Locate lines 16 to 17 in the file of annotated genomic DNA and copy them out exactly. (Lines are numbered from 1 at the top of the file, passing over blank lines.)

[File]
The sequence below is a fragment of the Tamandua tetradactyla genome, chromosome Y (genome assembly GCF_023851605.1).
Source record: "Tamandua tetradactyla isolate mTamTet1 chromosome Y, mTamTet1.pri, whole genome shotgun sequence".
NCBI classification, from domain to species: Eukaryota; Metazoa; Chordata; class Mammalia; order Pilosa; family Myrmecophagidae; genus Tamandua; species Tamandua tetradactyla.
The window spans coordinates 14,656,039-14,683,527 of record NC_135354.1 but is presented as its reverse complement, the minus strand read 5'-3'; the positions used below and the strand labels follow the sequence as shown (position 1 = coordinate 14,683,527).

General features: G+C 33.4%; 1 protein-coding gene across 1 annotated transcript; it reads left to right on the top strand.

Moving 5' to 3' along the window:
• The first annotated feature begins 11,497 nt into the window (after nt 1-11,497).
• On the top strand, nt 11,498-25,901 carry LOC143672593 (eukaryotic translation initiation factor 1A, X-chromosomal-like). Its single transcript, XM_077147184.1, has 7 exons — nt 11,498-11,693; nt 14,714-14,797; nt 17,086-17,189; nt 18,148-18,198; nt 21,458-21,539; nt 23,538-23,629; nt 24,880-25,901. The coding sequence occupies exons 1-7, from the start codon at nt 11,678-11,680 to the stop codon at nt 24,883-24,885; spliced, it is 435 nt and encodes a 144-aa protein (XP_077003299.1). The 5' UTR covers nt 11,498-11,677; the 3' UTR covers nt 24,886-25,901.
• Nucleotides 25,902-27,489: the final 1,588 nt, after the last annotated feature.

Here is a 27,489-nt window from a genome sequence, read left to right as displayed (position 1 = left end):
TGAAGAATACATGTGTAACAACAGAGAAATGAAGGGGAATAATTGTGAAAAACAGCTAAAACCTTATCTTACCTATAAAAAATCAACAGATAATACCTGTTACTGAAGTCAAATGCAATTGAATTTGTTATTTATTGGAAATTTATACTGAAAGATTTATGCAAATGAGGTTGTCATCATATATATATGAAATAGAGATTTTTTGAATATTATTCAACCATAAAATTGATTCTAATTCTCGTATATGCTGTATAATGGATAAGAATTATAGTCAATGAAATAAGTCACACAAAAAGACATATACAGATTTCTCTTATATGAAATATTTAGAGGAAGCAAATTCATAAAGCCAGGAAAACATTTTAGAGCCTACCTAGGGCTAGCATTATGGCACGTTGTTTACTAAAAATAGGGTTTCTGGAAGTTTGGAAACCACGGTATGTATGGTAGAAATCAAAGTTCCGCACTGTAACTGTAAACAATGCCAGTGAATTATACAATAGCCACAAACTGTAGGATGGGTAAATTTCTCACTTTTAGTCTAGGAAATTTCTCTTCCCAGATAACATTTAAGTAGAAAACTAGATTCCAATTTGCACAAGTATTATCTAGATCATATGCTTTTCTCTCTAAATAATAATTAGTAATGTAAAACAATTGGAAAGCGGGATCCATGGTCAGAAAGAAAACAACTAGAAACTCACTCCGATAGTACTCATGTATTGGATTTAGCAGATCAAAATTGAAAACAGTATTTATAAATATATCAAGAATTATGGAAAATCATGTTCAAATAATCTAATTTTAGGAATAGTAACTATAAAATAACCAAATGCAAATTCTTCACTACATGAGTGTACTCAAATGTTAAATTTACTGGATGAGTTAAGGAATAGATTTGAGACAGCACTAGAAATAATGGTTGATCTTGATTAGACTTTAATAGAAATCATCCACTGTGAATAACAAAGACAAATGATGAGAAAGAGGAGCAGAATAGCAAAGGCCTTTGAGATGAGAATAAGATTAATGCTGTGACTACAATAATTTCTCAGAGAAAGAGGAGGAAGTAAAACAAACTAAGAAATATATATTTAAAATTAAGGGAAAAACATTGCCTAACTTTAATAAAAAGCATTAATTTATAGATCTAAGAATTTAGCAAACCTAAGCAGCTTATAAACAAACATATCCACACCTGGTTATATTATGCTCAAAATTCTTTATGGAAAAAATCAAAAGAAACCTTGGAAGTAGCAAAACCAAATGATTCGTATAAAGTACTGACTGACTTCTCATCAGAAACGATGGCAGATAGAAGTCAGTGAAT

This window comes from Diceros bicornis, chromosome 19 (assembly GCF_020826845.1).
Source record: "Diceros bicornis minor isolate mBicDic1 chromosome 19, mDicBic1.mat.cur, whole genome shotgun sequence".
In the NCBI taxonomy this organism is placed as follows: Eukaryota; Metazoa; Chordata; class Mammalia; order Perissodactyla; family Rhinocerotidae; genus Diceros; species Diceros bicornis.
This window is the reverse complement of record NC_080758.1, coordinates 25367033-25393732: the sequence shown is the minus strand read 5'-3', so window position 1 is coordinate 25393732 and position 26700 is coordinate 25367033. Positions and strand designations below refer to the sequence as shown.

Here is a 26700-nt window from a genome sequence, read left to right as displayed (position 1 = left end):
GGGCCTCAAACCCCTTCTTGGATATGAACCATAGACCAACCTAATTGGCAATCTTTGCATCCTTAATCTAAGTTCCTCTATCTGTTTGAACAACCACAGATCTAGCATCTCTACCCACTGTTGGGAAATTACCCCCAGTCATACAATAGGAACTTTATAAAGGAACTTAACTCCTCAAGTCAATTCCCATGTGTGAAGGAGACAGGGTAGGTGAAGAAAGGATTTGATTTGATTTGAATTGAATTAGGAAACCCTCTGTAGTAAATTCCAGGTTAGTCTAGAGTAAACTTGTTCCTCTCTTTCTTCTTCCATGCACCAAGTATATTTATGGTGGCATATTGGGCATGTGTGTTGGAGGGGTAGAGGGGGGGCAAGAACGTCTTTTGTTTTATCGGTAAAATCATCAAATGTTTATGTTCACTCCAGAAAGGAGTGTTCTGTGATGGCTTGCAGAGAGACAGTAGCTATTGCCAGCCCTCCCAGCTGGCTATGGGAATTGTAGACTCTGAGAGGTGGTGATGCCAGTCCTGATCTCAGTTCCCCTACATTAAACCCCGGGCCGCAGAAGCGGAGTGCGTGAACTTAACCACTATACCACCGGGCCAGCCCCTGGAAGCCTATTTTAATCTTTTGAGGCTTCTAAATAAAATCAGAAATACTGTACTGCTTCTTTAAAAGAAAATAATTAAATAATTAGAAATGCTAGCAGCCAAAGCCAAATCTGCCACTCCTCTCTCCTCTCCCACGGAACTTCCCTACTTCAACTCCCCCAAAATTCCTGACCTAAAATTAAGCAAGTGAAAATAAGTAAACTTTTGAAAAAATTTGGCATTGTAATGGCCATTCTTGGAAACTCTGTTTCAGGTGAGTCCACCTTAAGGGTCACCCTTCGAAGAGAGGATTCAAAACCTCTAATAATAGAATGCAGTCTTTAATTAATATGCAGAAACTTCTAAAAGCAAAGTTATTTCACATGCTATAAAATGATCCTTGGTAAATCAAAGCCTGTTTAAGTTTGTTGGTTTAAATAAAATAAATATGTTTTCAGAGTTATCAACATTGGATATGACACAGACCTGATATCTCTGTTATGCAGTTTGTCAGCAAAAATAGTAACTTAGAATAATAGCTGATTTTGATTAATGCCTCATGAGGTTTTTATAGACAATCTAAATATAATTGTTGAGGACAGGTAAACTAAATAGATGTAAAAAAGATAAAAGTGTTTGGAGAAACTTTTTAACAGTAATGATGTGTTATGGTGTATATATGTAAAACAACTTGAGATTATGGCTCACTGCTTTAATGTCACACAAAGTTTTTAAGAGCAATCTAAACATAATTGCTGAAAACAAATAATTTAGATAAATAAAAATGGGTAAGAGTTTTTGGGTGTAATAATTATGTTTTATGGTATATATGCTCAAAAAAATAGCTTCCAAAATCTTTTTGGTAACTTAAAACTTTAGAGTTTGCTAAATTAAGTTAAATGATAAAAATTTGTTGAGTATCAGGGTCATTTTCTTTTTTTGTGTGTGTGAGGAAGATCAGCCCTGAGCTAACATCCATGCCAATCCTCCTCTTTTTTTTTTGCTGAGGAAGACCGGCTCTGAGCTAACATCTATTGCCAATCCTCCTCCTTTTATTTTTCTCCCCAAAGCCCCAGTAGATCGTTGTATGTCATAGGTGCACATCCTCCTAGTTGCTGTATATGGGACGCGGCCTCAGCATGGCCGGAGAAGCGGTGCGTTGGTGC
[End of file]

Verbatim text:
Here is a 26700-nt window from a genome sequence, read left to right as displayed (position 1 = left end):
GGGCCTCAAACCCCTTCTTGGATATGAACCATAGACCAACCTAATTGGCAATCTTTGCATCCTTAATCTAAGTTCCTCTATCTGTTTGAACAACCACAGATCTAGCATCTCTACCCACTGTTGGGAAATTACCCCCAGTCATACAATAGGAACTTTATAAAGGAACTTAACTCCTCAAGTCAATTCCCATGTGTGAAGGAGACAGGGTAGGTGAAGAAAGGATTTGATTTGATTTGAATTGAATTAGGAAACCCTCTGTAGTAAATTCCAGGTTAGTCTAGAGTAAACTTGTTCCTCTCTTTCTTCTTCCATGCACCAAGTATATTTATGGTGGCATATTGGGCATGTGTGTTGGAGGGGTAGAGGGGGGGCAAGAACGTCTTTTGTTTTATCGGTAAAATCATCAAATGTTTATGTTCACTCCAGAAAGGAGTGTTCTGTGATGGCTTGCAGAGAGACAGTAGCTATTGCCAGCCCTCCCAGCTGGCTATGGGAATTGTAGACTCTGAGAGGTGGTGATGCCAGTCCTGATCTCAGTTCCCCTACATTAAACCCCGGGCCGCAGAAGCGGAGTGCGTGAACTTAACCACTATACCACCGGGCCAGCCCCTGGAAGCCTATTTTAATCTTTTGAGGCTTCTAAATAAAATCAGAAATACTGTACTGCTTCTTTAAAAGAAAATAATTAAATAATTAGAAATGCTAGCAGCCAAAGCCAAATCTGCCACTCCTCTCTCCTCTCCCACGGAACTTCCCTACTTCAACTCCCCCAAAATTCCTGACCTAAAATTAAGCAAGTGAAAATAAGTAAACTTTTGAAAAAATTTGGCATTGTAATGGCCATTCTTGGAAACTCTGTTTCAGGTGAGTCCACCTTAAGGGTCACCCTTCGAAGAGAGGATTCAAAACCTCTAATAATAGAATGCAGTCTTTAATTAATATGCAGAAACTTCTAAAAGCAAAGTTATTTCACATGCTATAAAATGATCCTTGGTAAATCAAAGCCTGTTTAAGTTTGTTGGTTTAAATAAAATAAATATGTTTTCAGAGTTATCAACATTGGATATGACACAGACCTGATATCTCTGTTATGCAGTTTGTCAGCAAAAATAGTAACTTAGAATAATAGCTGATTTTGATTAATGCCTCATGAGGTTTTTATAGACAATCTAAATATAATTGTTGAGGACAGGTAAACTAAATAGATGTAAAAAAGATAAAAGTGTTTGGAGAAACTTTTTAACAGTAATGATGTGTTATGGTGTATATATGTAAAACAACTTGAGATTATGGCTCACTGCTTTAATGTCACACAAAGTTTTTAAGAGCAATCTAAACATAATTGCTGAAAACAAATAATTTAGATAAATAAAAATGGGTAAGAGTTTTTGGGTGTAATAATTATGTTTTATGGTATATATGCTCAAAAAAATAGCTTCCAAAATCTTTTTGGTAACTTAAAACTTTAGAGTTTGCTAAATTAAGTTAAATGATAAAAATTTGTTGAGTATCAGGGTCATTTTCTTTTTTTGTGTGTGTGAGGAAGATCAGCCCTGAGCTAACATCCATGCCAATCCTCCTCTTTTTTTTTTGCTGAGGAAGACCGGCTCTGAGCTAACATCTATTGCCAATCCTCCTCCTTTTATTTTTCTCCCCAAAGCCCCAGTAGATCGTTGTATGTCATAGGTGCACATCCTCCTAGTTGCTGTATATGGGACGCGGCCTCAGCATGGCCGGAGAAGCGGTGCGTTGGTGC